Social media is a great free resource for businesses to promote their services, but if you’re not planning posts that can increase your membership in some way, then you’re probably wasting time. Below you’ll find a few easy tactics to start mastering your social media marketing:
Often, business owners wear many hats, and although social media seems easy, it can be difficult to find time to dedicate to it.
If you are struggling making enough space in your schedule to dedicate to social media, find someone other than you who can manage it.
The key in finding a person to run your social media well is whether or not they have a passion for the platforms you want them to post on. Plus, they need a passion for the gym, its community and its mission as a whole.
A head Coach could very well take on the majority of this task. They are already directly involved and will understand your target market and what you want accomplished.
Another viable option is to hire a professional from outside of your gym. Whether it’s an advertising company, social media marketing firm or freelance worker, outsourcing tasks can lead to a greater social impact. Trust the professionals.
If you don’t necessarily have the resources to hire outside help, there are still other routes that can lead to success with minimal work. Stuart Brauer, the owner of Urban MVMNT and WTF Gym Talk, said he is a firm believer in the thesis of documentation over creation.
“I believe business owners are so busy wearing so many other hats and sitting down and thinking, ‘What does the market want? What will they listen to? What will they click on? What will they watch?’ It’s very difficult; instead you can skip the story board part and just document what’s happening right now,” said Brauer.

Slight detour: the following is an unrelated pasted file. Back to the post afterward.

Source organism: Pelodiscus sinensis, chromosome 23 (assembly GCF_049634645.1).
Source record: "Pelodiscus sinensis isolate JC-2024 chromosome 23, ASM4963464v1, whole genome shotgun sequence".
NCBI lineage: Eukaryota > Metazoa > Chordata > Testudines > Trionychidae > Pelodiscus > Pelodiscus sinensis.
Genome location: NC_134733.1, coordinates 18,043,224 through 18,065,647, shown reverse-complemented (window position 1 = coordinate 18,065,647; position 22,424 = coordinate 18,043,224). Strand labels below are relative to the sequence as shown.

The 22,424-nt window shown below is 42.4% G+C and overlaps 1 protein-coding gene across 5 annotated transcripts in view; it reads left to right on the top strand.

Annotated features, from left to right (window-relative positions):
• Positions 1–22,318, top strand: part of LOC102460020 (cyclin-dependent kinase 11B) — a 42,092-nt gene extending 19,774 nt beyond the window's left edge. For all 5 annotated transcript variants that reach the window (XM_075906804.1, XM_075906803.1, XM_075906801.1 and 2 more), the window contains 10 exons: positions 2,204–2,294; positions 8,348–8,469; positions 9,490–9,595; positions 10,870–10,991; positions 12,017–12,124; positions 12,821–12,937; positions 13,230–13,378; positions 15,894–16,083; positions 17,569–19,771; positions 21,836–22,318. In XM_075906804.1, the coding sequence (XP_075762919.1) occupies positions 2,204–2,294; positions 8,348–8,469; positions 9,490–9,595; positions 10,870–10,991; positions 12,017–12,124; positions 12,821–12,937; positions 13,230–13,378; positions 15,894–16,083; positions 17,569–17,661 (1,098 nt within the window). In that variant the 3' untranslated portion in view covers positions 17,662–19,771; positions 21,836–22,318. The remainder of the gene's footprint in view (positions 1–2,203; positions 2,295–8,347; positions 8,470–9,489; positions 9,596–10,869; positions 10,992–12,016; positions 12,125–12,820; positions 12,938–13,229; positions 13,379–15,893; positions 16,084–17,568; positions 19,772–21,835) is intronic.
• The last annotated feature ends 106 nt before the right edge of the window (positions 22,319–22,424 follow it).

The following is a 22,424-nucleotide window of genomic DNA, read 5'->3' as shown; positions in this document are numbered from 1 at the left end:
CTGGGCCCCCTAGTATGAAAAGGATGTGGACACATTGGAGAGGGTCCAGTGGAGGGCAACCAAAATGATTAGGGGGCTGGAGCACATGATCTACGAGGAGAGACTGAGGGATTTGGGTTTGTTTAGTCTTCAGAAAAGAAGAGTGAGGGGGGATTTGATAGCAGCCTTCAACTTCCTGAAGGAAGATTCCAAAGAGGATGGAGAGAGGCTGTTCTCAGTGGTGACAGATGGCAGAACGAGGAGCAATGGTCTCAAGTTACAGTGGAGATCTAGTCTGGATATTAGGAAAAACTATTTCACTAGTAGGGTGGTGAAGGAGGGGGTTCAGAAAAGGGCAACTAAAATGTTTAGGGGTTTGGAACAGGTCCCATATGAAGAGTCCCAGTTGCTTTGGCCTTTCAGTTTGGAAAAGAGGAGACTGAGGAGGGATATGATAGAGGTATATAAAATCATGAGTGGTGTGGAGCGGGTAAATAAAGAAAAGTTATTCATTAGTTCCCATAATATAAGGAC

To get started posting, it doesn’t have to be with a professional camera or polished photos; it can be raw, genuine footage, and people will respect it. Nearly every ad or campaign on social media is fabricated content or pure creation, so sometimes telling a real story can make even more of an impact for local businesses.
Reverting back to documentation means you can simply capture content from what’s already going on, and then post it.
Another tactic Brauer suggested was using Facebook as a way to get passive referrals.
“I believe if you have 100 clients in your gym, each client is one degree of separation away from your next client,” said Brauer “If you look at every client, every client knows one person who could potentially be a good client of yours as well. You need to go to the ‘one degree of separation’ marketing route.”
Brauer suggested having a photographer come in and try to get four to eight pictures of each ‘member of the month.’ Then, schedule out posts of them over a four to five day period. Use the posts to highlight each person as a member of your gym and as a human being. People who aren’t members of your gym can’t relate to pullups, but they might be able to relate to having two sons, working at a company or being a graduate of North Carolina State Unversity. Brauer suggested using their personalities to highlight them, or use sarcasm and anecdotal phrases to make it more playful and less intimidating for others to comment.
“And then here’s the magic: Tag them. You have to tag them on the photo,” he said. “My thesis is this: If you give me one client and you tell me you’ve tagged them in eight photos over the course of five days, you get a passive referral.”
A passive referral is when you constantly brag about a member, tag them, and then see their friends and family members commenting in the comments section. Send a direct message to those who comment. Say, “Hey my name is ____. I’m the owner and I just want to say thank you so much for sharing the love on our pic of ____. She’s been a member of my gym for awhile; we absolutely love her, she’s been an amazing energy in my gym. If you’re ever in the neighborhood and want to come get a workout with her, the first one is on me. Thank you so much. Have a great day.”
By Hunter Ellis, a former intern with Peake Media.